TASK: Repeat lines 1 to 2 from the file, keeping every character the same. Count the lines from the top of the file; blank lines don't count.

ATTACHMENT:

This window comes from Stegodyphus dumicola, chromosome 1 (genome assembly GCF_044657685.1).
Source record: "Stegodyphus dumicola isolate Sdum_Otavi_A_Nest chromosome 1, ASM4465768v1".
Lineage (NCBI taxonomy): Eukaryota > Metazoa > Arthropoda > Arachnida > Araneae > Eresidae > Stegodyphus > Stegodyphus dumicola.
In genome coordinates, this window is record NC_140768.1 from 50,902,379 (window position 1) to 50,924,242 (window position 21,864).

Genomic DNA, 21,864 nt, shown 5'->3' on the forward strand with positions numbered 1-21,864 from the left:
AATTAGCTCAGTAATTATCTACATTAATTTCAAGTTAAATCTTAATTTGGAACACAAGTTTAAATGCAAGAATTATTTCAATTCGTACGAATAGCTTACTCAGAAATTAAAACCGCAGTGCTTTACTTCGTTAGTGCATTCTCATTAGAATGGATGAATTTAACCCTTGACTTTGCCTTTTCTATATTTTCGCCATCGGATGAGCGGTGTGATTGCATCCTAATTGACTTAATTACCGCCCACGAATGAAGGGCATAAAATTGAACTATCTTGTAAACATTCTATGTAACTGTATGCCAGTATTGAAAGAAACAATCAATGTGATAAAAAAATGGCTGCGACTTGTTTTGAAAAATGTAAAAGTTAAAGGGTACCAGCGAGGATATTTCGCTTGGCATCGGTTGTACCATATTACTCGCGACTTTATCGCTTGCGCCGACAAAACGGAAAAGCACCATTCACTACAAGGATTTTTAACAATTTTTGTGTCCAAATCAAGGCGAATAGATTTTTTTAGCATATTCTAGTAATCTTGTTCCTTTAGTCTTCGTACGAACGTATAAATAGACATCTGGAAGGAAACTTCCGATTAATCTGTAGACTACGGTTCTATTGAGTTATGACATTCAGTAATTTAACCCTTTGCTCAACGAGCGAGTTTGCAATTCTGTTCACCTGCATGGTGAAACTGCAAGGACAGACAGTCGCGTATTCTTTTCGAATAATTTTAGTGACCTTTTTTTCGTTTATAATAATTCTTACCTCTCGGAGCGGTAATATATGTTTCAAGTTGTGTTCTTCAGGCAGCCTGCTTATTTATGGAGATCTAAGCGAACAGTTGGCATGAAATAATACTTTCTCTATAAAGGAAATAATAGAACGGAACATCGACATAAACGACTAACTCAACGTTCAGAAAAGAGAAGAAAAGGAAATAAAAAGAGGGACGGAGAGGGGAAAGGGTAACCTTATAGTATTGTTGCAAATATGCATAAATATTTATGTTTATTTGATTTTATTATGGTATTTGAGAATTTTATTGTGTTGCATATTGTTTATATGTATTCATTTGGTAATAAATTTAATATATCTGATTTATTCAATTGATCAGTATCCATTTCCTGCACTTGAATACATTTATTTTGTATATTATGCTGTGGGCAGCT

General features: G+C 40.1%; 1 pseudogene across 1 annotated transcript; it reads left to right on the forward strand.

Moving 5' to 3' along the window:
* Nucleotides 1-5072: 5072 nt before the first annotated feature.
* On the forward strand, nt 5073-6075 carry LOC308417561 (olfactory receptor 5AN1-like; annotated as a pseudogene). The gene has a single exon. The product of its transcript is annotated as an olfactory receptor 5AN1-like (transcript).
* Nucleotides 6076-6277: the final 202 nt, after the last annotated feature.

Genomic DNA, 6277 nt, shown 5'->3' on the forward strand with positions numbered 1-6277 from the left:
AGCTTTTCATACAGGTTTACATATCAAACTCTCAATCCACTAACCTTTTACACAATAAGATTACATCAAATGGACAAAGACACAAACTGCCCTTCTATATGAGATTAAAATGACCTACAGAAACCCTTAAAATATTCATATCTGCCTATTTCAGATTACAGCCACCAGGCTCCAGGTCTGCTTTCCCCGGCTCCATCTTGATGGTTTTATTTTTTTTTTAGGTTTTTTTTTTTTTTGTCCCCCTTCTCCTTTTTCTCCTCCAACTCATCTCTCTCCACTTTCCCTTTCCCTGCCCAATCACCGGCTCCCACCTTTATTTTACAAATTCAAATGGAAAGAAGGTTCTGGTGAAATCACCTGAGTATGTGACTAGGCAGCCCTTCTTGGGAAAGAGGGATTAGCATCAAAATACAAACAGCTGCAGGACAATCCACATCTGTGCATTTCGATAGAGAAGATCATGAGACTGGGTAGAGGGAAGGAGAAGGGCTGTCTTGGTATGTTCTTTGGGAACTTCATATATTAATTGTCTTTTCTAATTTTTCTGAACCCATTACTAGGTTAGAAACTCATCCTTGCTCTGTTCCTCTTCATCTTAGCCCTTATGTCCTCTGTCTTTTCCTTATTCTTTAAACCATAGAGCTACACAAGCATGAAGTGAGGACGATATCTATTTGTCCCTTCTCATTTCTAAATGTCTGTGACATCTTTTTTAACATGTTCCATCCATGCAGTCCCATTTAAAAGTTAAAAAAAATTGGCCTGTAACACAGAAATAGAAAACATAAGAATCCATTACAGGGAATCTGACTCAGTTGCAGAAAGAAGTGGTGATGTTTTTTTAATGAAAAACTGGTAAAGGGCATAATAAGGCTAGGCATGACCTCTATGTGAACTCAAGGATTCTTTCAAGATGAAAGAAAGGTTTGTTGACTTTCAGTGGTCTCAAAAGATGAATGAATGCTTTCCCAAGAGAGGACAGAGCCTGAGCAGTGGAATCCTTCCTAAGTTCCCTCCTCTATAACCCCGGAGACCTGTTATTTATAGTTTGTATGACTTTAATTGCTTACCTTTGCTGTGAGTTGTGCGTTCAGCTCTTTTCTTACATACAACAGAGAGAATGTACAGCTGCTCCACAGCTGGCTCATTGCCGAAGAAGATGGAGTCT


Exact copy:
This window comes from Stegodyphus dumicola, chromosome 1 (genome assembly GCF_044657685.1).
Source record: "Stegodyphus dumicola isolate Sdum_Otavi_A_Nest chromosome 1, ASM4465768v1".